As far as DON’T NEED FRIENDS goes, everyone who has read it says it sounds just like me. I’m not sure how I feel about that. Am I like a grumpy rat? I must be, according to my friends.
Animals are emphasized in both of your books—in OUTSIDE, INSIDE as pets and in DON’T NEED FRIENDS as principle characters. Do you have a particularly strong affinity for animals?
I LOVE animals. In fact, if I weren’t married to such a sensible man, I’d have a zoo in my backyard. I can’t seem to hide this love I have for animals, it comes out in whatever I’m writing. But I think the real reason I use animal characters so often is because they give me a lot more freedom as a writer. They can say and do things that ordinary kids cannot. A great example of this is in Jackie French Koller’s book ONE MONKEY TOO MANY. She has monkeys canoeing down waterfalls, falling off their bikes, and driving golf carts into ditches. It’s hysterical. You just can’t have kids doing that in picture books.
What sorts of books did you enjoy as a girl? What are some of your favorite books today?
My all-time favorite book is WINNIE-THE-POOH. The original, of course, not the Disney version (please don’t get me started on that subject). I suppose you could say that WINNIE-THE-POOH is the reason why I became a children’s book author. I love it and continue to read it to this day. I knew way back when I was six that if I could make children laugh at my words the way A.A. Milne did, I’d be the happiest person on earth. Some other childhood favorites are the OZ books and the ELOISE books.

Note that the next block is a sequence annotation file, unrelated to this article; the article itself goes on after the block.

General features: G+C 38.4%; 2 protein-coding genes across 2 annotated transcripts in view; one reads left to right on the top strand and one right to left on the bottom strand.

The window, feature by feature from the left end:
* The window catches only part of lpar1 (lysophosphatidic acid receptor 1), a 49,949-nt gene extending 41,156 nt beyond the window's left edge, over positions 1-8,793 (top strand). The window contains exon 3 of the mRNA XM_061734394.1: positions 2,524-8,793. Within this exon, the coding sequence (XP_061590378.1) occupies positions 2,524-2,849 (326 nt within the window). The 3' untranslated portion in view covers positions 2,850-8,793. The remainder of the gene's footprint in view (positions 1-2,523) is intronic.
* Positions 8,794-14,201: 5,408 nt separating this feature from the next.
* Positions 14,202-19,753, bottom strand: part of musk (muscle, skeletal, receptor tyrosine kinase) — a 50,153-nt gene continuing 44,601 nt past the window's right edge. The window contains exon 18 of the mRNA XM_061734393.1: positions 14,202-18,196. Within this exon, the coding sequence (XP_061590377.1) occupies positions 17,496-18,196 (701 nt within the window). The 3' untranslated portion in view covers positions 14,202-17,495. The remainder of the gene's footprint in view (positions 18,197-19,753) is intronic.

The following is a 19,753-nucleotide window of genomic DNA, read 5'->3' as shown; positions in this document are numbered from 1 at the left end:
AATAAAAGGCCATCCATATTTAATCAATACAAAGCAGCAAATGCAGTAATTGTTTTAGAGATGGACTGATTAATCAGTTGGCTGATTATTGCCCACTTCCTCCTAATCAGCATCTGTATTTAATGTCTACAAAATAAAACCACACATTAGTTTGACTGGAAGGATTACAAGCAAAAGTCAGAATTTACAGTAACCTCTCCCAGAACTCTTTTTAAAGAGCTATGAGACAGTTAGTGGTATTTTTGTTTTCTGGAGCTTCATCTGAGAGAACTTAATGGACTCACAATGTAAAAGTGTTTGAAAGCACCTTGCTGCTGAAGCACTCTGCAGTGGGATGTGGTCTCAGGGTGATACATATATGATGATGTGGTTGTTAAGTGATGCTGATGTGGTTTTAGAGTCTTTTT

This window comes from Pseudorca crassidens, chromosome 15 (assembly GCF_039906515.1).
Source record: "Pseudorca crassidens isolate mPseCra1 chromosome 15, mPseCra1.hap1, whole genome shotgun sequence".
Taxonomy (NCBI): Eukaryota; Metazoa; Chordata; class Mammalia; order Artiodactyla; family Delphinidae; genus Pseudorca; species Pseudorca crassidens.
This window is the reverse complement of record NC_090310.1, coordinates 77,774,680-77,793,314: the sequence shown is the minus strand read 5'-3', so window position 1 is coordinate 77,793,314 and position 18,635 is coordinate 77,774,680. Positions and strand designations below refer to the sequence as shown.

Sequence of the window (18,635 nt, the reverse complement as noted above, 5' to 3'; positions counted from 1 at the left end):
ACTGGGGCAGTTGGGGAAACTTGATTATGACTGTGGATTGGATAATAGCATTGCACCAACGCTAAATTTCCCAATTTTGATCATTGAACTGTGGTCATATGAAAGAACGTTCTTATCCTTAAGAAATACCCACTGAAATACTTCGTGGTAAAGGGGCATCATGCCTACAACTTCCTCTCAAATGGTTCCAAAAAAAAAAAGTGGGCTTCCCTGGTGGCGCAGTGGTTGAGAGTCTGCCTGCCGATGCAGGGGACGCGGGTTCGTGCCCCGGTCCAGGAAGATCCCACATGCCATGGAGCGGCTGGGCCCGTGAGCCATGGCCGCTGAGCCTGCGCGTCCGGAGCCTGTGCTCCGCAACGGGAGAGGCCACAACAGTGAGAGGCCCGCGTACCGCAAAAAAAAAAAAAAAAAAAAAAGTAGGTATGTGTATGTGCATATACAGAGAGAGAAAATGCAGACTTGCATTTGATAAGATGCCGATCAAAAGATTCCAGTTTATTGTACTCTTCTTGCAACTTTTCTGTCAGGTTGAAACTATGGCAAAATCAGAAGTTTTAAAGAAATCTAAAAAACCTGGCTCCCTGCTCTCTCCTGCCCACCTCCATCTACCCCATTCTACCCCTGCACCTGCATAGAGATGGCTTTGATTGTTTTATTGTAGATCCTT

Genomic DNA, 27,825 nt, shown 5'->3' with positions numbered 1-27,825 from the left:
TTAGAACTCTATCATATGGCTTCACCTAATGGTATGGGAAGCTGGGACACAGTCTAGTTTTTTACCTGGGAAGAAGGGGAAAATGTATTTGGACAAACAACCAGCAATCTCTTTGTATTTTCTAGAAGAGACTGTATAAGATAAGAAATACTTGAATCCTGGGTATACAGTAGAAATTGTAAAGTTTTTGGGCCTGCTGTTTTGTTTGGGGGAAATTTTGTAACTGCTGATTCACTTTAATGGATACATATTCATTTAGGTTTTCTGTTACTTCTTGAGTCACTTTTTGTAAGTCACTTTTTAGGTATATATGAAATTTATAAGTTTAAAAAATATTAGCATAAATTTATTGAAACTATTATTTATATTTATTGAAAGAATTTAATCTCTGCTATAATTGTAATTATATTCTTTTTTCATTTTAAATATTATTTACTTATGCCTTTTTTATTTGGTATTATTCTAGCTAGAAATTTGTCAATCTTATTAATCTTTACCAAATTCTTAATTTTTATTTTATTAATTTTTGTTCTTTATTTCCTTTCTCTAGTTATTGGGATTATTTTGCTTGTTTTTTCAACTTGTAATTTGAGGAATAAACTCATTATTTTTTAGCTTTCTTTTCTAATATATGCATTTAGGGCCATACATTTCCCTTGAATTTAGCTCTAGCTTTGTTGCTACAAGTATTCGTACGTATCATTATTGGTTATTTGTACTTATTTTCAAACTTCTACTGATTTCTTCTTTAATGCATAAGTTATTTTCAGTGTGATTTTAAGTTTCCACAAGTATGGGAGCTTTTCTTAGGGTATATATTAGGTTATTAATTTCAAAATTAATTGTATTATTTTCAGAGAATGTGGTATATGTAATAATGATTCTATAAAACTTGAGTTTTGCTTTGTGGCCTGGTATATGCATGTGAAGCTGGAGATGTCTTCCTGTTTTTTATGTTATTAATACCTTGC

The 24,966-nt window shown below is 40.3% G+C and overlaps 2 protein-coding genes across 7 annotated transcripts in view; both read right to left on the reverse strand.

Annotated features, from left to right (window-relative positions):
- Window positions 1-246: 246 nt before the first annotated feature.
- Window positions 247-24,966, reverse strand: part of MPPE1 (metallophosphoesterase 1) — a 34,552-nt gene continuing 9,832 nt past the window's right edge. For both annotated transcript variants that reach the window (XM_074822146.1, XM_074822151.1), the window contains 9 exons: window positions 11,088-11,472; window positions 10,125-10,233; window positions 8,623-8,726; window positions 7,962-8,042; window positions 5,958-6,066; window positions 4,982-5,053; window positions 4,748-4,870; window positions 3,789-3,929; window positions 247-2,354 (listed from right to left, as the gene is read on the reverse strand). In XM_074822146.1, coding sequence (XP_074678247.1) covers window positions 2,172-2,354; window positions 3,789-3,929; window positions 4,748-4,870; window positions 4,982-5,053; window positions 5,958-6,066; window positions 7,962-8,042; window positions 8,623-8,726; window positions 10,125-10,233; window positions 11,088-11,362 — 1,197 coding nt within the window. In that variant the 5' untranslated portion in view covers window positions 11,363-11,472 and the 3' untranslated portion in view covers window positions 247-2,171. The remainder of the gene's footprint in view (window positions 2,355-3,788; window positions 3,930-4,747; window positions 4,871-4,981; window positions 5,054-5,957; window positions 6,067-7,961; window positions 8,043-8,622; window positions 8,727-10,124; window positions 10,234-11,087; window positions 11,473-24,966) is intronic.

My taste in children’s literature hasn’t changed much. I still love fantasy and humor. I love all of Dick King-Smith’s books. I wept at the end of the last MENNYMS book because I knew it was the last one in the series. I also love all books by Barbara Parks, Margie Palatini and Jon Scieszka.
What inspired you to write for children?
The children’s books themselves inspired me to write for children. I spent so many hours reading books. I remember desperately wishing that I could crawl inside them. I guess writing children’s books is a way for me to do just that.
Sometimes adults ask me why I write for children. So I ask them what their favorite book was as a child. They go on and on about some obscure book that I’ve never heard of, sometimes with tears in their eyes, and always with great emotion. Then I say “THAT’S why I write for kids.” Kid’s books get inside your bloodstream.
What advice do you have for aspiring young writers?
Oh gosh, this is such boring advice, but of course it is WRITE. I wrote and illustrated little handmade books when I was a kid and gave them as gifts. I also wrote in a diary. And I read all the time.
I don’t think you have to write lots and lots pages every day, but it does help to start out writing for maybe just ten minutes a day. That doesn’t seem like much, but it adds up to 70 minutes a week. Make time for writing and you will be rewarded with some great stories at the end of the year.
Can you tell us anything about your upcoming books?
I’m so happy you asked! I have a picture book coming out in a few years called TESSA’S TIP TAPPING TOES. It’s about a mouse who loves to dance and a cat who loves to sing. It is especially meaningful to me because I love to sing (although I do it badly) and I LOVE to dance. I have been known to dance down grocery store aisles.